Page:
def read_file
  f ='input_file.txt', 'r')
  # ... do something
  # error processing
  puts 'error handled'
  puts 'closed file'

When running this with an error:

> read_file
error handled
closed file
  => nil

And without an error:

> read_file
closed file
  => nil


This is not very common, but else can be used to execute code when nothing is raised. This is a little like else in Ruby's case-when-else.

def use_else
  puts "doing something"
rescue NameError
  puts "NameError raised."
rescue ZeroDivisionError
  puts "ZeroDivisionError raised."
  puts "nothing raised"
  puts "ensuring."
> use_else
doing something
nothing raised
 => nil

Raise and fail

In Ruby, raise and fail do the same. You can raise an exception or fail with an exception. raise seems to be more commonly used, but it is really up to you to decide which one expresses your intentions better.

> raise 'raise!'
RuntimeError: raise!
    from (irb):19
    from /Users/yuji/.rvm/rubies/ruby-2.1.7/bin/irb:11:in `<main>'
> fail 'fail!'
RuntimeError: fail!
    from (irb):20
    from /Users/yuji/.rvm/rubies/ruby-2.1.7/bin/irb:11:in `<main>'


Rescue can be a one-liner:

> puts 1/0 rescue nil # ZeroDivisionError is suppressed here.
 => nil

This makes it really easy to ignore errors, though it is not possible to specify which exceptions to handle here. So it will catch StandardError and all its subclasses. I would not particularly recommend this, since I feel it is too easy to make mistakes by overusing this.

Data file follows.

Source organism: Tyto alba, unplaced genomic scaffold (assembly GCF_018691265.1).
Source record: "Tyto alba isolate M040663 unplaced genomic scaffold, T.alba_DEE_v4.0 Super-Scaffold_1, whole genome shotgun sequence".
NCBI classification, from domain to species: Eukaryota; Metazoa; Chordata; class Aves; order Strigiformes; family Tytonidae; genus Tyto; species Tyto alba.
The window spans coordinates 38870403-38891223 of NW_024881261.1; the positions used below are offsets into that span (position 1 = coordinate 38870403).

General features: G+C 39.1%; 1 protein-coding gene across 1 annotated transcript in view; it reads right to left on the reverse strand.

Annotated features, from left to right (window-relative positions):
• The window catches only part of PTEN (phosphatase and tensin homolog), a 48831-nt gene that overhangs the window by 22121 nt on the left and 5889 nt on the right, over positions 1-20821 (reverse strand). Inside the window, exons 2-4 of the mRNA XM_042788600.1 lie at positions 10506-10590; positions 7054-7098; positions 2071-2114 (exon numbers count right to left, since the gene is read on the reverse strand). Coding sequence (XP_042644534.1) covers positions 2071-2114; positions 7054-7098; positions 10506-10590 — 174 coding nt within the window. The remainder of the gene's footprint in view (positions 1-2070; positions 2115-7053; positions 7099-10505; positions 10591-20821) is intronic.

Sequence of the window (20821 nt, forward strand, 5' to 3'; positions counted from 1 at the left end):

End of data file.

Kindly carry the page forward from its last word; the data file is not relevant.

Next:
Ignoring exceptions

Rescuing and not doing anything with the caught exception is a common anti-pattern:

def ignore_error

Things like this often cause problems in tracking down issues later on. I advise against this, and would suggest at least logging the error and re-raising the same exception, or, if you have to, adding a comment to the code so your colleagues know that the exception has intentionally been ignored.

Catch and throw

Although this is not a use of Exception, Ruby also has catch and throw constructs. This may be useful for people who are used to try-catch in other languages. It can also be used to jump out of loops.

def catch_foo
  catch :foo do
    puts "start"
    i = 0
    while i < 10
      j = 0
      while j < 10
        puts "i: #{i}, j: #{j}"
        throw :foo
        j += 1
      i += 1
    puts "end"
  puts "all done!"
> catch_foo
i: 0, j: 0
all done!
 => nil

An uncaught throw will result in an ArgumentError:

> throw :foo
ArgumentError: uncaught throw :foo

Final Thoughts

Even though there are many different ways to write exception handling code, I would generally stick to basic, simple rules:

  • Inherit from StandardError when defining your own exception classes.
  • Specify which exceptions types to rescue.
  • Use ensure to execute code regardless of whether or not there was an exception.
  • Use many rescue sections for different errors, and else for when nothing is raised.
  • Do not use a one-liner rescue.
  • Do not simply ignore or suppress exceptions.

However, I myself may not always follow all of these rules; exception handling, by definition, is dealing with exceptional situations, and there may be situations where it makes sense not to follow the rules!